With regard to the first above-described defense, contrary to Plaintiff's argument, the emergency doctrine remains applicable to some situations involving icy roads, especially when the defendant did not know of the existence of the dangerous condition. Carista v. Sanzone, 96 N.Y.2d 172, 172 (N.Y. 2001) (holding that the emergency doctrine "is still a part of New York law" but declining to apply it to a situation where the defendant lost control of vehicle on an icy road despite knowing that it was below freezing, it had been snowing for two hours, and that he was driving on a hill). Here, there is no evidence in the record establishing that Defendants were aware of hazardous conditions on the day of the accident or that it had been snowing for an extended length of time. Dalton v. Lucas, 96 A.D.3d 1648, 1649 (N.Y. App. Div., 4th Dep't 2012) (citing cases). As a result, it appears to remain possible for the emergency doctrine to serve as a complete defense to Plaintiff's claims.

With regard to the second above-described defense, nothing in the record demonstrates that Plaintiff suffered serious injury under New York Insurance Law §§ 3420(f)(i) and 5102(d). Although Plaintiff has made conclusory allegations as to the injury, the record is silent as to the actual extent of the injury.*fn3 Because this case remains in the relatively early stage of litigation, the Court declines Plaintiff's invitation to require Defendants to provide "records or other medical evidence" negating Plaintiff's conclusory allegations.

For all of these reasons, the Court accepts Defendants' argument that they have set forth at least two meritorious defenses.

C. Potential Prejudice to Plaintiff

After carefully reviewing the parties' arguments on this issue, the Court finds that Plaintiff will not be prejudiced if the case is re-opened for the reasons stated by Defendants in their memorandum of law. (Dkt. No. 13, Attach. 4, at 3-4 [attaching pages "3" and "4" of Defs.' Memo. of Law].) The Court would add only one brief point.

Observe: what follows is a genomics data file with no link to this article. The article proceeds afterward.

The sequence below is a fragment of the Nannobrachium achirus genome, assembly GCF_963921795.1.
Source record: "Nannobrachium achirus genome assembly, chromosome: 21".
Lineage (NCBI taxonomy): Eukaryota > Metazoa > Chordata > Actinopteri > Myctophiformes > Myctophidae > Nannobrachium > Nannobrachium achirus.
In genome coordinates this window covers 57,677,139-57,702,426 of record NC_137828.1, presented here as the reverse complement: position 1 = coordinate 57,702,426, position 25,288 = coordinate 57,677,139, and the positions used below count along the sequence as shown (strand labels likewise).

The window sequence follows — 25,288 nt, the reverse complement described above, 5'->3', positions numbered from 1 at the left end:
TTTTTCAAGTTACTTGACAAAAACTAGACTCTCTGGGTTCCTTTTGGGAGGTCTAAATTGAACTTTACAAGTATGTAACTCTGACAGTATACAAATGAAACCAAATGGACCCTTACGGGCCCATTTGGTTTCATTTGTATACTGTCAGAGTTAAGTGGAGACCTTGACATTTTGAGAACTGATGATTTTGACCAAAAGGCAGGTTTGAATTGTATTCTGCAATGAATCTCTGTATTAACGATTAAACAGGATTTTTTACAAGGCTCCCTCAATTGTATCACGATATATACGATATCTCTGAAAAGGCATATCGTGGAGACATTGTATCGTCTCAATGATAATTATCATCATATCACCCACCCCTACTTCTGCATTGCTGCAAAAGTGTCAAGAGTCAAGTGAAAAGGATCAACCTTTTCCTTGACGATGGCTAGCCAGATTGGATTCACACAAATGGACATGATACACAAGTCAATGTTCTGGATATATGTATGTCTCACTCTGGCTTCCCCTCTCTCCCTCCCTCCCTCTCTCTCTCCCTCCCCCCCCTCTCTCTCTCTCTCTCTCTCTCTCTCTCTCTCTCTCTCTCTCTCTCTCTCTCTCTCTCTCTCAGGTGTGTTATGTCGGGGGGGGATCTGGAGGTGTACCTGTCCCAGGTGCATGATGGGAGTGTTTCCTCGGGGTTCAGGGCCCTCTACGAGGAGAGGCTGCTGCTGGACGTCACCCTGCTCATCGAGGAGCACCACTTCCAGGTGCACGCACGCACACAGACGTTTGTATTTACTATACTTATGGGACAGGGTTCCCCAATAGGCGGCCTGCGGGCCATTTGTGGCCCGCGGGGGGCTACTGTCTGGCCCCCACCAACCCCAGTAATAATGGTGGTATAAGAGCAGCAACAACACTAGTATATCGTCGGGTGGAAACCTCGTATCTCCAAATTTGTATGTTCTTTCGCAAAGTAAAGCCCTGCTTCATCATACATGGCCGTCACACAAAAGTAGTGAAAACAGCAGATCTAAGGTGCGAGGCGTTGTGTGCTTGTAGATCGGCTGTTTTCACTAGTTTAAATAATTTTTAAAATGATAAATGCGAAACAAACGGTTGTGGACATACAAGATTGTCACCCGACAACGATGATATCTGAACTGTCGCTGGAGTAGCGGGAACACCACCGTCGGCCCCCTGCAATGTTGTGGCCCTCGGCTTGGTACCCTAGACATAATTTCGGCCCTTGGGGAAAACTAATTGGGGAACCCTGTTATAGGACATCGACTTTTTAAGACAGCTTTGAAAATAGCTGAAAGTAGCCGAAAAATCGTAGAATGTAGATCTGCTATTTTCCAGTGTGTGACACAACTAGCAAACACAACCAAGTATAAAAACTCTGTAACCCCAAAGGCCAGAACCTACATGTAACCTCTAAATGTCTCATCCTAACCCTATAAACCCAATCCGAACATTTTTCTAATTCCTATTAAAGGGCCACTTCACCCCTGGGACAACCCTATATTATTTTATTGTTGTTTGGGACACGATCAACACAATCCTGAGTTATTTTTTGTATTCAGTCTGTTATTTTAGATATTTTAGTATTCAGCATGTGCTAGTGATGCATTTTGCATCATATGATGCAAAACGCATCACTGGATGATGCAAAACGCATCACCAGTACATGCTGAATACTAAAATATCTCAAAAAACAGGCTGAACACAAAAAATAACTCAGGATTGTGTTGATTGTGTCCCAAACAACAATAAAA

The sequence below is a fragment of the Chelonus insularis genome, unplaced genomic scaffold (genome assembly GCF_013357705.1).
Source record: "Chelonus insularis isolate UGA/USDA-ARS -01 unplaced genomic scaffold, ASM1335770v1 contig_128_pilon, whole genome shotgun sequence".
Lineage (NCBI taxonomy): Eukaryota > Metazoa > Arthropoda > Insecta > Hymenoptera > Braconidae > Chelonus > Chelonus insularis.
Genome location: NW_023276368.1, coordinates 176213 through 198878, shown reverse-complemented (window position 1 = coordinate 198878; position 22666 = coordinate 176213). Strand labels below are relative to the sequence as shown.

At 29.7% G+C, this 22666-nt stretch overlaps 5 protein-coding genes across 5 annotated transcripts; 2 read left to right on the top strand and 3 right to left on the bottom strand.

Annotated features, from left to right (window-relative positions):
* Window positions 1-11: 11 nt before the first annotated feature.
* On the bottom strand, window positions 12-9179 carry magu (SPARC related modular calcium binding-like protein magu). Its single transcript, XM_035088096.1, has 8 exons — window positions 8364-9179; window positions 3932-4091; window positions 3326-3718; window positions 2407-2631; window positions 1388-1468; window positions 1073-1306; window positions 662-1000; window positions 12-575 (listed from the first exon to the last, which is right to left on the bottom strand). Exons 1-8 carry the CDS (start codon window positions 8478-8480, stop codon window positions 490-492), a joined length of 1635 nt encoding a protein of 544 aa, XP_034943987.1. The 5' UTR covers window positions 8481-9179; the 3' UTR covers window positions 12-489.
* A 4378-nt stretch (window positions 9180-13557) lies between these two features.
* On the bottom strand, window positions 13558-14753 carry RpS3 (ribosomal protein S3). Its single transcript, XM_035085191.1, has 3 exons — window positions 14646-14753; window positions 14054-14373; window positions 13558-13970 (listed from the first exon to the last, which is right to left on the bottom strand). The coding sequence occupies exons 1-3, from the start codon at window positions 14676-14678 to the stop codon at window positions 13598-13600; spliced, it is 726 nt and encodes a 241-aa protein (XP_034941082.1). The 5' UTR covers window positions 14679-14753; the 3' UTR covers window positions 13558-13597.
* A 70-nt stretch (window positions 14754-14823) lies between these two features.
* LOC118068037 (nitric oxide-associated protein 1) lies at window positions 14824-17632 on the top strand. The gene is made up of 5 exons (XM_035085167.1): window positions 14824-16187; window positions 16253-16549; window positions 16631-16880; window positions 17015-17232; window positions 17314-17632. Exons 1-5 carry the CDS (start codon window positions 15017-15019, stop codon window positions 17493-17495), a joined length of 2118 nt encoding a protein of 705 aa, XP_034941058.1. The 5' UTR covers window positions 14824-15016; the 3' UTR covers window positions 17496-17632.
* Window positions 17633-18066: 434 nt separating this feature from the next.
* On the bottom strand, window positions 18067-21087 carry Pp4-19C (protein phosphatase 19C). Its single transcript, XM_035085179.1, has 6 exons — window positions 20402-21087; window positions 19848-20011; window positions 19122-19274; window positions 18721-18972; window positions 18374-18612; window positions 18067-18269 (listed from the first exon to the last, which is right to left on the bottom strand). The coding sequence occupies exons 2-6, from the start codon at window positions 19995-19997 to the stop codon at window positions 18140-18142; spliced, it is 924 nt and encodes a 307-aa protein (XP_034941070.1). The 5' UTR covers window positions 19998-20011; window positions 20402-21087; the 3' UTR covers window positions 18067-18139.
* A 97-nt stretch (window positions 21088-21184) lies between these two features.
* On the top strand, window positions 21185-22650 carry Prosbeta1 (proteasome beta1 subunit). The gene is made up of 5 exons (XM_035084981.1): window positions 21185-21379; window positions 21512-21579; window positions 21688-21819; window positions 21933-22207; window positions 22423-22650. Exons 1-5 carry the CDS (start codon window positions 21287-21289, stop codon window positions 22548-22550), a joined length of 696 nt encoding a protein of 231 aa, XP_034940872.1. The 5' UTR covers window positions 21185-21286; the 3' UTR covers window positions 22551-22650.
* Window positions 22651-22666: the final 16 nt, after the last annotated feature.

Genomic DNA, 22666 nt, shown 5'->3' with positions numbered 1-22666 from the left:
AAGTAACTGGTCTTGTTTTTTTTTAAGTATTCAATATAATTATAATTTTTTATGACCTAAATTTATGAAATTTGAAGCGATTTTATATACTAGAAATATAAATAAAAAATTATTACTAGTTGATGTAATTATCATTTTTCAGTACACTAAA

The delay in this case was four months. Plaintiff has argued that Defendants and their insurer have an unfair advantage because they have already received discoverable information, such as a police report. However, it is apparent that Plaintiff too has access to the police report and will soon have a fair opportunity to engage in full discovery. Moreover, the Court is not persuaded by Plaintiff's argument that, if the entry of default is vacated, he will be unduly prejudiced by the possibility that Allstate will disclaim coverage as against Defendants.

For all of these reasons, the Court does not find sufficient potential prejudice to Plaintiff if this case is re-opened. As a result, Defendants' motion to vacate entry of default is granted.

D. Condition for Vacating Default

After carefully reviewing Plaintiff's cross-motion requesting that Allstate post a bond for the value of the insurance policy, the Court finds it unnecessary for Allstate to post a bond as a condition of vacating default.